Talking Smack

“Mom?  Where’s my smack?”  My five-year-old son demands the answer.  There’s less question and more accusation in his voice.

“Your smack?” I clarify. It’s always important to ask clarifying questions.  Clarifying questions save us a lot of time around here.

“Yes, Mom,” says Cai, using his most “Duh, Mom” voice. “My smack. SUH-mack.” He pronounces that last very slowly, making sure I get every syllable to avoid misunderstanding.

“Well, Cai,” I reply, “I didn’t know you did smack, but I’m very glad you told me.  Has this been going on long?”

“Yes, Mom.  I do smack every day.”

OK, then. That’s super helpful information. This is why we talk to our kids, right? So we know what’s going on. So we can step in. So we can get them help.

“What does your smack look like, Cai?”

“Um, Mah-ahm.” (Mah-ahm is for those times when a one-syllable “Mom” just won’t do – usually used during times of prolonged exasperation.) “Mah-ahm, it’s in a baggy. You know. My smack baggy?”

Greg enters the room. “Your smack baggy?” Greg asks Cai.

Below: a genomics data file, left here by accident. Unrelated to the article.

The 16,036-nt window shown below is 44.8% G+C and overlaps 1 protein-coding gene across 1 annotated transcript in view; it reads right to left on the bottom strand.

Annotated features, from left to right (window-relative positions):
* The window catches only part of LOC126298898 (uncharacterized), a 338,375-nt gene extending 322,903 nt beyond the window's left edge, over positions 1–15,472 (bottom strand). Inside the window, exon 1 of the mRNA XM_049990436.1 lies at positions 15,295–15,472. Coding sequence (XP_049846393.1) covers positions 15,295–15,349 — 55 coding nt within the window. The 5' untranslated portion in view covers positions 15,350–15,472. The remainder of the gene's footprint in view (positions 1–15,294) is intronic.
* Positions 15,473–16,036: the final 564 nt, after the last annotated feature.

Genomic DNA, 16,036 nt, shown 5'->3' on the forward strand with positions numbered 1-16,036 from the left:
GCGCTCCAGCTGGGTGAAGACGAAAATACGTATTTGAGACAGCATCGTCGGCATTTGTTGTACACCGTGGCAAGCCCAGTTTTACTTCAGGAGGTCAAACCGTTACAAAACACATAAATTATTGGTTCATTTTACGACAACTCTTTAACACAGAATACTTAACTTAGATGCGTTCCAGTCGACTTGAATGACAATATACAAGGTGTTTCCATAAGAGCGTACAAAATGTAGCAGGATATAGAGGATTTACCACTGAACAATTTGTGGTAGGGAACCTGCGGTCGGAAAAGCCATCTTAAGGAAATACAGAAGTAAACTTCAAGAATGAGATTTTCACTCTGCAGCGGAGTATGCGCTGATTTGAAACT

Cai sighs, seriously put out that he just described his vanishing smack problem to his befuddled mother and he’s going to have to do it again for his father’s benefit.

“Yes, Dad.  My smack baggy.  I can’t find my smack ANYWHERE.”

“Is it a dime bag or a nickel bag?” Greg asks. This is why it’s often important to involve two parents. I didn’t even think to ask.

“Dah-ahd.” (I love it when dads get a two-syllable name.) “I am TOO LITTLE to know about dimes and mickels.”

“But you’re not too little to know about smack?”

“I JUST WANT MY SMACK!” We are clearly not helping our child rapidly enough to assuage him. Although I suspect that people without their smack are irritable and prone to emotional outbursts, so maybe it’s the lack of smack talking.

While we’re mid-discussion with Cai about his smack problem, his siblings are tearing apart the house. It soon becomes clear that they’re searching high and low for the smack. What remains unclear is whether they intend to a) return Cai’s smack to him, b) hand it over to his parents, or c) devour it themselves.

Cai begins to panic as he realizes the depth and breadth of a, b, and c. “NO ONE EAT MY SMACK!” he yells, running after them. “NO ONE EAT IT!  NO ONE EAT MY SMACK.”

It’s not funny, which explains why Greg and I are definitely not laughing, holding our sides, and laughing some more.

Eventually, Cai’s brother, Cael, finds the missing smack and does, in fact, return it to its rightful owner. Although the smack is a little worse for the wear, all squashed and smashed down in its baggy, Cai hugs it to his chest. “Thank you, Cael! Oh, thank you for finding my smack!”